The much-hyped two-day Nuclear Security Summit in Washington DC, marked the culmination of President Barack Obama’s unprecedented nuclear disarmament diplomacy.
The two-day barrage of interactions was aimed at downsizing the role of nuclear weapons and preventing nuclear materials from falling into the hands of terrorists. Even if belatedly, this upsurge in Obama’s disarmament agenda must bring some relief to the esteemed committee that conferred the 2009 Nobel Peace Prize on him, based on little else, then, than a gut feeling.
Much of the work had been accomplished way before world leaders even landed in Washington. President Obama effectively deployed the repeatedly-postponed release of the US Nuclear Posture Review and the US-Russian Prague nuclear agreement as the backdrop to engaging world leaders, having frontloaded the threat of nuclear terrorism as the most serious threat of the 21st century.
Being the biggest summit for the US since the San Francisco Conference of 1945 that set up the United Nations, this was also an opportunity for about a dozen countries (including India) to have bilateral ‘mini’ summits with the Obama team, regarding the proverbial bees in their bonnets.
Learning from his belated intervention in the Copenhagen Climate Change Conference last year, his advance footwork this time secured a solid show of support, leading to the mother of all photo-ops with ‘friends and allies’. This, of course, meant that several problematic countries were strictly excluded from being invited. Also, the absence of the prime ministers of Australia, Britain, and Israel did not go unnoticed. But, most significantly, both Iran and North Korea were not invited though they were at the centrestage of discussions, especially on the sidelines.
Unlike his predecessors, Obama remains convinced that nuclear terrorism poses the most immediate global security threat and needs urgent initiatives. This makes N-terrorism his top priority, opening new vistas for strengthening the Indo-US partnership. For India, this global groundswell for disarmament perfectly suits its own national security priorities, and further justifies the high moral ground taken by India, commensurate with its clean record. Given that India will be absent from the five-yearly Nuclear Non Proliferation Treaty (NPT) Review Conference in New York next month, the summit provided Prime Minister Manmohan Singh a golden opportunity to air India’s views, vision and priorities.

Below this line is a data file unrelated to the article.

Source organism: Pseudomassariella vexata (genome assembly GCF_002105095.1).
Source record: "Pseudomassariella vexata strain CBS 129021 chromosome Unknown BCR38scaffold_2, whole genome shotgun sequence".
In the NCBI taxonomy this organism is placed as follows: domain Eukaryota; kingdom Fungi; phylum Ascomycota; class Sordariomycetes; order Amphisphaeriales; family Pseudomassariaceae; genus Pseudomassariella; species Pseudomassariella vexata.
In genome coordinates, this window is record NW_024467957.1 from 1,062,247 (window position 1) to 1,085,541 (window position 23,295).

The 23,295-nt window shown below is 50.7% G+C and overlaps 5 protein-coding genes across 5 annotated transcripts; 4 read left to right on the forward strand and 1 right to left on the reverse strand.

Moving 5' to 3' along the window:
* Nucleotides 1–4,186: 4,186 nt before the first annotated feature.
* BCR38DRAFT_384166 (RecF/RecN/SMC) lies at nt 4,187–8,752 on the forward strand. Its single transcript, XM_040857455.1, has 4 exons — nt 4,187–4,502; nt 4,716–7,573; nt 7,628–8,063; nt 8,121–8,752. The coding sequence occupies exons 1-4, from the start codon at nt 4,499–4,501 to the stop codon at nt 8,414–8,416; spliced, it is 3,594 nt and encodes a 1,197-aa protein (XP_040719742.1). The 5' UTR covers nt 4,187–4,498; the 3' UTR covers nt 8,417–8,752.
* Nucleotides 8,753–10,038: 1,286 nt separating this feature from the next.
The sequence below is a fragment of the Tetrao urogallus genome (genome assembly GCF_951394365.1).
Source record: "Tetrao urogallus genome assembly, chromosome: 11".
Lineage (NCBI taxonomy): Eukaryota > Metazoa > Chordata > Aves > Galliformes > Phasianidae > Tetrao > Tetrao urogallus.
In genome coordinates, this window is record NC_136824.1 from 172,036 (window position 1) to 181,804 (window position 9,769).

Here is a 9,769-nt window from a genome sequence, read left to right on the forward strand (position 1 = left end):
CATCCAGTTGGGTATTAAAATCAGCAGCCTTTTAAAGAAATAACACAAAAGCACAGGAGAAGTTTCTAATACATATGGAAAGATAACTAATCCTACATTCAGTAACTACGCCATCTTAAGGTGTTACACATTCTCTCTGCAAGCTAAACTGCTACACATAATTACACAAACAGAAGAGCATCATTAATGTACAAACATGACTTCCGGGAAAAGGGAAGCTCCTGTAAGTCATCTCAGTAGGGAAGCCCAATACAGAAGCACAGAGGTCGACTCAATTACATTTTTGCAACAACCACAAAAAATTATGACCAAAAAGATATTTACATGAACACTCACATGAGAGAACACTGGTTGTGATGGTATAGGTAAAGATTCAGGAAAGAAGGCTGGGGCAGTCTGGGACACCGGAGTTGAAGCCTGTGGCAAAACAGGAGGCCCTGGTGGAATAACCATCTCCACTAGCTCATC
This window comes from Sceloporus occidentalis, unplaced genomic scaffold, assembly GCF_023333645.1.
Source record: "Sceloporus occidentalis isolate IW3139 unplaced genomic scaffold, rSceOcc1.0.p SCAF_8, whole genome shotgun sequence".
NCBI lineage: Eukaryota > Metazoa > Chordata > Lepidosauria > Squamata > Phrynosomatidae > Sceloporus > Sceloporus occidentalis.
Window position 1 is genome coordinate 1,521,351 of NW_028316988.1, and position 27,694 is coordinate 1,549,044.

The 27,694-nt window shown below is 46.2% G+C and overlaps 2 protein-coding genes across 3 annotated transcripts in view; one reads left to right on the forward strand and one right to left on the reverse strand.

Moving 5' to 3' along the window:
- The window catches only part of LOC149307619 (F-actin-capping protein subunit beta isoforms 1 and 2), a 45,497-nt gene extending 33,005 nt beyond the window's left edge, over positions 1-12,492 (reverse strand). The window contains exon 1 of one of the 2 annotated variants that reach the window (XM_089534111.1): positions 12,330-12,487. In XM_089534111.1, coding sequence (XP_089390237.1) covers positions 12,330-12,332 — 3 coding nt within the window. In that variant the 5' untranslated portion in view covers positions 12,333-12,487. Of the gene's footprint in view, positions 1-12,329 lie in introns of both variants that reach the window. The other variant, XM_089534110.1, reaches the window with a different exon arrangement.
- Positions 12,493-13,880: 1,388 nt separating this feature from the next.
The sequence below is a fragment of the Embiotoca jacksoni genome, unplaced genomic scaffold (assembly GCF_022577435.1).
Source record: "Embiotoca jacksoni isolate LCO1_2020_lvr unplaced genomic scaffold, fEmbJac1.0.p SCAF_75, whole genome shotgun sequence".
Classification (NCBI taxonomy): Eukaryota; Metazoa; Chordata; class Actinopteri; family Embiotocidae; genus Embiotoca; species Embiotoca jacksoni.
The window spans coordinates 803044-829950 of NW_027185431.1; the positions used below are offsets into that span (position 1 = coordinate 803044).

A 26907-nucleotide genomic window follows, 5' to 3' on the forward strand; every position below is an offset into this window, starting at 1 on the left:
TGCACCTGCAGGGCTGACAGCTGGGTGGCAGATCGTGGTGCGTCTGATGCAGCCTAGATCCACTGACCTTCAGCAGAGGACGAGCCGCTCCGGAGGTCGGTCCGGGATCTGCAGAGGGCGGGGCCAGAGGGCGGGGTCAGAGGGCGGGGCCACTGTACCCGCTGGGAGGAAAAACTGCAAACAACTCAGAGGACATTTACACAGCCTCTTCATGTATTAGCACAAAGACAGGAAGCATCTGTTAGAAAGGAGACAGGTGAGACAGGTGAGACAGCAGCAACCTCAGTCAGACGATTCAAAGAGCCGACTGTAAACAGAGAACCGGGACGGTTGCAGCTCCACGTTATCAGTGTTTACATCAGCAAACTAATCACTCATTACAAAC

Continued engagement by India had ensured that discussions did not drift towards it being a non-signatory to the NPT and the Comprehensive Test Ban Treaty (CTBT). This remains especially critical as India’s evolving policy stance on both these treaties is not yet concrete enough for any formal announcement or public scrutiny.
So, despite several hiccups on bilateral issues like access to David Headley, rumours about Pakistan inching towards an India-like N-deal, India’s role in Afghanistan etc., the two sides broadly found themselves on the same page regarding their security and development priorities, while India stood its ground on the ineffectuality of sanctions against Iran. This comes on the heels of the recently-concluded negotiations on the reprocessing agreement from which India gets to take away better terms than even Japan or the Euratom countries.
The foreign minister is visiting the US in June, and the PM will once again share space with President Obama in Ontario at the G-20 Summit in June. Leading up to the possible visit of Michelle and Barack Obama before the end of this year, this should give our negotiators ample time to build on this high-profile, high-visibility bonhomie to bring back the momentum that had made George Bush Jr. a much-favoured US president with New Delhi.
Swaran Singh is Professor for Diplomacy & Disarmament, Jawaharlal Nehru University, New Delhi
The views expressed by the author are personal